Sunday, April 6, 2008

GLOBAL GRAIN SHORTAGE OF HISTORIC PROPORTIONS AHEAD

PRESS RELEASE
Contact: Bill Gary
Commodity Information Systems, Inc.
(405) 604-8726 or (800) 231-0477
www.cis-okc.com

Oklahoma City – The world has consumed more corn, wheat and rice than it produced in six of the past eight years.
Global grain consumption expands nearly every year due to increasing population and incomes. However, grain production has fallen behind and reserves have been used to satisfy expanding demand. Total grain use (coarse grains, wheat and rice) increased from 5.11 tonnes per day in 1999-00 to 5.60 in 2006-07. At the same time, global grain reserves declined from 114.7 days of usage to 56.7 days. World grain reserves have fallen to this level only one time inmodern history... from 1972 to 1974. That period is termed the “great grain robbery” as Russia purchased unprecedented quantities from the US. Grain prices were pushed to historic highs in that period and the US government placed an export embargo on further sales to avoid domestic shortages.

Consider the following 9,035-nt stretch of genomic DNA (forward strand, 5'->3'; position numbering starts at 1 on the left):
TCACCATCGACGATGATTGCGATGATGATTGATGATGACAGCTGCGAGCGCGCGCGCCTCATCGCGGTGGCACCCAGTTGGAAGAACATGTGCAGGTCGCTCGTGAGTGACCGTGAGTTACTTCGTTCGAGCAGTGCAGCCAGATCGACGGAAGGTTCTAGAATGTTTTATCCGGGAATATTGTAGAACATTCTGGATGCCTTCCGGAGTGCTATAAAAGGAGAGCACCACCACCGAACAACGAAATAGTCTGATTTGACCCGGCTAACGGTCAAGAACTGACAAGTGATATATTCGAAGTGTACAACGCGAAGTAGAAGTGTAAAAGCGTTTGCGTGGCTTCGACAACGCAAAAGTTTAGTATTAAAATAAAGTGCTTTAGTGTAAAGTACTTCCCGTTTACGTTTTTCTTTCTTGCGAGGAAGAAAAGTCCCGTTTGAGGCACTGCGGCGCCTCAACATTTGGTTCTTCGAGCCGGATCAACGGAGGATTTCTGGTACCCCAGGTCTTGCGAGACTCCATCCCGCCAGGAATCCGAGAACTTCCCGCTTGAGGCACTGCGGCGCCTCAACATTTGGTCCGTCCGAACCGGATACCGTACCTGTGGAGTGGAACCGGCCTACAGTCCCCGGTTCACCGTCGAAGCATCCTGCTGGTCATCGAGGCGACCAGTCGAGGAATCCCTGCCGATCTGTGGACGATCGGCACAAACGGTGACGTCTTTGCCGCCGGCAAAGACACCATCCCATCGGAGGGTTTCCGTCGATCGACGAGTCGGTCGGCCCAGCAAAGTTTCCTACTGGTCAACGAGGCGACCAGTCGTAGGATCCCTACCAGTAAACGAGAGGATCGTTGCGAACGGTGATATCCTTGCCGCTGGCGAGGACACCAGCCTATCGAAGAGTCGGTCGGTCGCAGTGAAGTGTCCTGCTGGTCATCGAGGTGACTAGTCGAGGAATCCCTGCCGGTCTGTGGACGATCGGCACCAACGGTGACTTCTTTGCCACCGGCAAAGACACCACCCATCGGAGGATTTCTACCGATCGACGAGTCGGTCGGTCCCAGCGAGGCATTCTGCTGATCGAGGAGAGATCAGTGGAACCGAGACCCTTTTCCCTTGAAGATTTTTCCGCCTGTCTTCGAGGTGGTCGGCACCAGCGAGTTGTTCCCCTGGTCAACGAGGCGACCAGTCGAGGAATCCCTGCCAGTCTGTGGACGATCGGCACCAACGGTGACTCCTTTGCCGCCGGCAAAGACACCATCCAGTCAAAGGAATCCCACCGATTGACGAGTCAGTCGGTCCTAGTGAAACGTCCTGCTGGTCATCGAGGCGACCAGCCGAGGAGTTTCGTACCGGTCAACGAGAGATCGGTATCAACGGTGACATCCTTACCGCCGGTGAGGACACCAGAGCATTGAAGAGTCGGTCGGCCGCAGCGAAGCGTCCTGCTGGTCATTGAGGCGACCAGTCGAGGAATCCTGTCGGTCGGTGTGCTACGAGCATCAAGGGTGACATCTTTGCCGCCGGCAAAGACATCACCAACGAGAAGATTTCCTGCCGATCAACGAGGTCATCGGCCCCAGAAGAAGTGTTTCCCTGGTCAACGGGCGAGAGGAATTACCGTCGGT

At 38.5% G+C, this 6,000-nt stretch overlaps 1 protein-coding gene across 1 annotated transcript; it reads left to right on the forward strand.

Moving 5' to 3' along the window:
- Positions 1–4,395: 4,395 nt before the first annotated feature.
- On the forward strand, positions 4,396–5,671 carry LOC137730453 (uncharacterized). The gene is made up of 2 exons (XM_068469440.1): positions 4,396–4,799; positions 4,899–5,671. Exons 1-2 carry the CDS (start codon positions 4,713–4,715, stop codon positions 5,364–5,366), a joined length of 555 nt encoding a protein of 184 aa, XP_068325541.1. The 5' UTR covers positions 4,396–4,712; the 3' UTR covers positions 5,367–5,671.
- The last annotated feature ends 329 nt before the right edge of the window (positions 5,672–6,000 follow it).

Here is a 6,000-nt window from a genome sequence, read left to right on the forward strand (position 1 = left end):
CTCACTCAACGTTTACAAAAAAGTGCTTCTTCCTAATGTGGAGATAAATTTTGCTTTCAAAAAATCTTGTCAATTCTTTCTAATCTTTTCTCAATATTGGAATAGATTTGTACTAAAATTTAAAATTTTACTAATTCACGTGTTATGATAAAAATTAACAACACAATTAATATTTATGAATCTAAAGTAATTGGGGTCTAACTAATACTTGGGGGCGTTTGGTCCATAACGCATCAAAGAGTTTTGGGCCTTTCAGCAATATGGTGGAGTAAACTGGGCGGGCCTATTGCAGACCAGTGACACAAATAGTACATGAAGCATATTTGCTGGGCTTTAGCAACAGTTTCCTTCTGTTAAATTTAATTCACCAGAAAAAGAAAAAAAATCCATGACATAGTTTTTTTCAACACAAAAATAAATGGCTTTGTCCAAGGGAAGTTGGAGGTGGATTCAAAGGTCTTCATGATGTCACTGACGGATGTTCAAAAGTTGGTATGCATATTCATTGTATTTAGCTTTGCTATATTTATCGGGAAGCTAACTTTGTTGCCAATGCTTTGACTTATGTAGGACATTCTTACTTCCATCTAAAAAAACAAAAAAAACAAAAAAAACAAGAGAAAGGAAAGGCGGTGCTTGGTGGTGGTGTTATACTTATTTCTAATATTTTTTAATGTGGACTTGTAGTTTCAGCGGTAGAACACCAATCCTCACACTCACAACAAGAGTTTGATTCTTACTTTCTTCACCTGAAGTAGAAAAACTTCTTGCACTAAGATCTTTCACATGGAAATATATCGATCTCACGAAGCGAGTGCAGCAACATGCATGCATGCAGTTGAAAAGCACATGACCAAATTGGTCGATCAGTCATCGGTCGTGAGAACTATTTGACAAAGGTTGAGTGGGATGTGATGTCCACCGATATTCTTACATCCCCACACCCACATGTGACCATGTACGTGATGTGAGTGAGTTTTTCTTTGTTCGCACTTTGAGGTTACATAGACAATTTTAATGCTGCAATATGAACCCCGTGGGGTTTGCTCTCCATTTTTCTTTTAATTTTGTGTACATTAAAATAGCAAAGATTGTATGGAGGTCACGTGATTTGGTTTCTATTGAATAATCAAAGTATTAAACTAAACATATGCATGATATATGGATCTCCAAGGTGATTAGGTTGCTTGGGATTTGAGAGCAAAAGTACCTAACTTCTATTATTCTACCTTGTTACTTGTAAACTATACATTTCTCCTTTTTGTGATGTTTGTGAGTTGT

The US is not the only nation promoting bio-fuels. Indonesia, Malaysia, India, Brazil, Canada, Europe and China are all aggressively building bio-fuels manufacturing facilities. The rush to bio-fuels promises to tighten global grain supplies even more. With global grain reserves near historic lows, there will be nothing to fall back on in case of crop failure.
Commodity Information Systems (CIS, Inc.) has prepared a detailed study that explains why grain markets will experience extreme tightness and record prices in the year ahead. The study illustrates the growing threat of global grain shortages with tables and graphs.
This valuable report will be sent free of charge to financial and agricultural news editors. Others may receive a copy for $15.00 by contacting: CIS, Inc., 3030 N.W. Expressway, Suite 725, Oklahoma City, OK 73112, (800) 231-0477, info@cis-okc.com.This email address is being protected from spam bots, you need Javascript enabled to view it

1 comment:

123 123 said...

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Joan Stepsen
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